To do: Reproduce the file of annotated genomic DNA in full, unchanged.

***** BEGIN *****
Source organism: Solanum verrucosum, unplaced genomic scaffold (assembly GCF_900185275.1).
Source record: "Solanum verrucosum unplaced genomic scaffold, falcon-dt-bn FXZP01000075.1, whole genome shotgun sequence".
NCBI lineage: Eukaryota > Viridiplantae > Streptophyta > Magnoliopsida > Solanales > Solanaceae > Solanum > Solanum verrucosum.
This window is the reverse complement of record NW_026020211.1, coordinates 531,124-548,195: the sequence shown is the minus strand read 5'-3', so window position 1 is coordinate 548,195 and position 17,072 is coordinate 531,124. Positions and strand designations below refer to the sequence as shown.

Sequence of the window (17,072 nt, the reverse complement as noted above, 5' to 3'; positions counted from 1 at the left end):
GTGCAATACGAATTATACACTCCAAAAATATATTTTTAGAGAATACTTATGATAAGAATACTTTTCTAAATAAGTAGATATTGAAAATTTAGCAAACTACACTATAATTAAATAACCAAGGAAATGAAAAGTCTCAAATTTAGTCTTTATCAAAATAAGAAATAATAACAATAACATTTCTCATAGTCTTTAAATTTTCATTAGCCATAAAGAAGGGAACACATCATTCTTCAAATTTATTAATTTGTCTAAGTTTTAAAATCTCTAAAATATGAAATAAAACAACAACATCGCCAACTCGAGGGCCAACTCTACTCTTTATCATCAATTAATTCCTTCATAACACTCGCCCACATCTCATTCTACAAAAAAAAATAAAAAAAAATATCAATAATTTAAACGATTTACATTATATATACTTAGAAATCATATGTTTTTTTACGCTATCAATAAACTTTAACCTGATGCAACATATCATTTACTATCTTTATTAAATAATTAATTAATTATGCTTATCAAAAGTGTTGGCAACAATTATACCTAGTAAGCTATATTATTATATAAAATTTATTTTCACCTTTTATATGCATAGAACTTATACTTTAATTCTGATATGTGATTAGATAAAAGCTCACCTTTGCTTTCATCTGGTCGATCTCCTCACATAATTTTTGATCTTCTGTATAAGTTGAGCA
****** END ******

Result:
Source organism: Solanum verrucosum, unplaced genomic scaffold (assembly GCF_900185275.1).
Source record: "Solanum verrucosum unplaced genomic scaffold, falcon-dt-bn FXZP01000075.1, whole genome shotgun sequence".
NCBI lineage: Eukaryota > Viridiplantae > Streptophyta > Magnoliopsida > Solanales > Solanaceae > Solanum > Solanum verrucosum.
This window is the reverse complement of record NW_026020211.1, coordinates 531,124-548,195: the sequence shown is the minus strand read 5'-3', so window position 1 is coordinate 548,195 and position 17,072 is coordinate 531,124. Positions and strand designations below refer to the sequence as shown.

Sequence of the window (17,072 nt, the reverse complement as noted above, 5' to 3'; positions counted from 1 at the left end):
GTGCAATACGAATTATACACTCCAAAAATATATTTTTAGAGAATACTTATGATAAGAATACTTTTCTAAATAAGTAGATATTGAAAATTTAGCAAACTACACTATAATTAAATAACCAAGGAAATGAAAAGTCTCAAATTTAGTCTTTATCAAAATAAGAAATAATAACAATAACATTTCTCATAGTCTTTAAATTTTCATTAGCCATAAAGAAGGGAACACATCATTCTTCAAATTTATTAATTTGTCTAAGTTTTAAAATCTCTAAAATATGAAATAAAACAACAACATCGCCAACTCGAGGGCCAACTCTACTCTTTATCATCAATTAATTCCTTCATAACACTCGCCCACATCTCATTCTACAAAAAAAAATAAAAAAAAATATCAATAATTTAAACGATTTACATTATATATACTTAGAAATCATATGTTTTTTTACGCTATCAATAAACTTTAACCTGATGCAACATATCATTTACTATCTTTATTAAATAATTAATTAATTATGCTTATCAAAAGTGTTGGCAACAATTATACCTAGTAAGCTATATTATTATATAAAATTTATTTTCACCTTTTATATGCATAGAACTTATACTTTAATTCTGATATGTGATTAGATAAAAGCTCACCTTTGCTTTCATCTGGTCGATCTCCTCACATAATTTTTGATCTTCTGTATAAGTTGAGCA